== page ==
Livingston Parish's unusual federal appropriation for significant, but relatively basic drainage work began as a buyout program for homeowners in a French Settlement-area subdivision badly affected by the flood of 2016.

When the Amite River swelled and shifted course, residents of Cypress Point, a 36-home neighborhood located on a bluff above the Amite River about 2½ miles south of French Settlement, saw swaths of their land fall into the waterway. Some people lost as much as 25 to 60 feet of property, causing panic-stricken residents to wonder if the neighborhood remained safe.

Hearing concerns from those residents, U.S. Rep. Graves, R-Baton Rouge, sought funding to buy out the subdivision through a USDA program in a December 2016 appropriation that also included funding for two other troubled subdivisions: Pecan Acres in New Roads and Silverleaf in Gonzales.

But unlike the other two subdivisions, residents of Cypress Point could not come to a unanimous agreement to sell their homes, which is required to participate in the USDA program. That could have resulted in Livingston Parish having to give the money back.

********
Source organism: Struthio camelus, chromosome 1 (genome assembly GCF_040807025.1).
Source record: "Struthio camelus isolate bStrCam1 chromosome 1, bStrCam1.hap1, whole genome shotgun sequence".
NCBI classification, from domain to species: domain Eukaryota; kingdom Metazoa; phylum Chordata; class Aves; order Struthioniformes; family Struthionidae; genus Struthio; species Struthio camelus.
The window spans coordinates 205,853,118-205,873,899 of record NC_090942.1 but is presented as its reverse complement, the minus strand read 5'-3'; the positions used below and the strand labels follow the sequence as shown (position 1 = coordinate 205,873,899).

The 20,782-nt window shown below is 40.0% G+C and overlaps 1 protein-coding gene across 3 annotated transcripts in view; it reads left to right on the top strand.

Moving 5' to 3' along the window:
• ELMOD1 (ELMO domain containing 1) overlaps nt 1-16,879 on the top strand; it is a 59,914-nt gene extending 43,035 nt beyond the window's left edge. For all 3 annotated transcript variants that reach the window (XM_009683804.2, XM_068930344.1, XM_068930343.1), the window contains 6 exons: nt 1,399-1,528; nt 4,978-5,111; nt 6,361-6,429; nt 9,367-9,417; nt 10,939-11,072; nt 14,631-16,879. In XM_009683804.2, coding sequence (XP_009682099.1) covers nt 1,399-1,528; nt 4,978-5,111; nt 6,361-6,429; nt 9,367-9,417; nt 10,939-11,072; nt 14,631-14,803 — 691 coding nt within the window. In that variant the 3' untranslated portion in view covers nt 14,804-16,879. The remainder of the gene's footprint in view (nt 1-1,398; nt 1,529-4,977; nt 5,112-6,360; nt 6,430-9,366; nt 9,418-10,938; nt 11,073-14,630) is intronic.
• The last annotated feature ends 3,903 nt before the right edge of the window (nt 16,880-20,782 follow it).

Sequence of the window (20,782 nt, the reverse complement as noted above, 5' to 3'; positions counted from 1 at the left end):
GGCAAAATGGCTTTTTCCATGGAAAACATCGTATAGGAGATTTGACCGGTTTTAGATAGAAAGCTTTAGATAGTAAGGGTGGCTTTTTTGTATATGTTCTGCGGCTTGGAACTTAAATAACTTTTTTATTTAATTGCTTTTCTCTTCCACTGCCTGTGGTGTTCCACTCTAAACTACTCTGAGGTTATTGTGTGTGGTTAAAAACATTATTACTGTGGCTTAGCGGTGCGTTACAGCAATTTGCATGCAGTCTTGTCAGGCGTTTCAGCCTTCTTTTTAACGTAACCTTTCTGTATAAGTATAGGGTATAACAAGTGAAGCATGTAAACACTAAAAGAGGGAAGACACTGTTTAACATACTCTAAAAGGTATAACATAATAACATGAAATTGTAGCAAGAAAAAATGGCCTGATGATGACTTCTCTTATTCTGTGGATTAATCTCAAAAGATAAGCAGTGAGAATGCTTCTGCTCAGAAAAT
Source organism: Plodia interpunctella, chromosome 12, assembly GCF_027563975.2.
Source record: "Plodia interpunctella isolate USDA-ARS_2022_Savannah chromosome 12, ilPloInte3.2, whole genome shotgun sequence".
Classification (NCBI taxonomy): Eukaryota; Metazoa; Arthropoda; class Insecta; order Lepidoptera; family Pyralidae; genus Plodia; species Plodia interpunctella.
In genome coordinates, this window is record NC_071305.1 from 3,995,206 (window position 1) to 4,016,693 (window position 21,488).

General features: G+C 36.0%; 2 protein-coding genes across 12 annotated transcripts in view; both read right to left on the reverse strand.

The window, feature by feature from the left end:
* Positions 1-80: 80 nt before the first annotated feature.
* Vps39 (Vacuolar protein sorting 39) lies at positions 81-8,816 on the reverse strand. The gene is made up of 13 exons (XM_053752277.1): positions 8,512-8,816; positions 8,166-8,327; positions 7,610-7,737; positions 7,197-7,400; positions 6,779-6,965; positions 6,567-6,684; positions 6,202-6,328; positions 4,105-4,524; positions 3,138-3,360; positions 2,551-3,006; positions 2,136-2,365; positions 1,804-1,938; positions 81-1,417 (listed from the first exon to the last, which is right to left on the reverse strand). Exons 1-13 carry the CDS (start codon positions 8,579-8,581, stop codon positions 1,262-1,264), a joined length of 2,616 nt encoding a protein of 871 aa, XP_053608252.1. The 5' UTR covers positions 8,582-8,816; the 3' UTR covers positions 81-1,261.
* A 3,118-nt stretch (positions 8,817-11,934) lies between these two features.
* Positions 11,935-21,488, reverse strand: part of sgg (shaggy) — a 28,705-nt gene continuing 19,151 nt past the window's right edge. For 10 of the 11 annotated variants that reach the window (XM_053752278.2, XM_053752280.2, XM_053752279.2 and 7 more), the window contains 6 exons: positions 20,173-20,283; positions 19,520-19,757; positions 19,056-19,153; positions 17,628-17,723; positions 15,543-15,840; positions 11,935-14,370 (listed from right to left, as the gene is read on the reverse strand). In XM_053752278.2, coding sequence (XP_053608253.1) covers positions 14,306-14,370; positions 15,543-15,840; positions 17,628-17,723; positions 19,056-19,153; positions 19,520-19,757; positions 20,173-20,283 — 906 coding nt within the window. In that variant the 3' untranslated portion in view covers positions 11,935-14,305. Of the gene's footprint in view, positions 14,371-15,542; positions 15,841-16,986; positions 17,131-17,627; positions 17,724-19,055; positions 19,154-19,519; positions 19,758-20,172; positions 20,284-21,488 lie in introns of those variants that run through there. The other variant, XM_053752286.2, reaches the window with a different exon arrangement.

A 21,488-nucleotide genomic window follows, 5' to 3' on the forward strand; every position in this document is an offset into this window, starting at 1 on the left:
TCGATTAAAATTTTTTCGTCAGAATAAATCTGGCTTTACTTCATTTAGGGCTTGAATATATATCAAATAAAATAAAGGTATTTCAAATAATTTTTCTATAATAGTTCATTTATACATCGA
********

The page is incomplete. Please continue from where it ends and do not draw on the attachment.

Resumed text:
Graves said in an interview that he was strategic about how he communicated the change of plans, because representatives from other states wanted to pull the funds their way.

"Anytime somebody comes in and says, 'Hey, I can't use these funds this way,' ... All of the sudden, the vultures come in," Graves said.

The congressman succeeded in converting the money appropriated for the buyouts into the Emergency Watershed Program, which typically would allow local governments to clean and snag waterways — but only around public facilities. 

That's what required the literal change in the law.

A line in a March 2018 funding bill allows for this particular appropriation to be used in a more flexible way so Livingston Parish can do the cleaning and snagging projects across the parish.

"We did a rifle-shot fix for these funds," Graves said.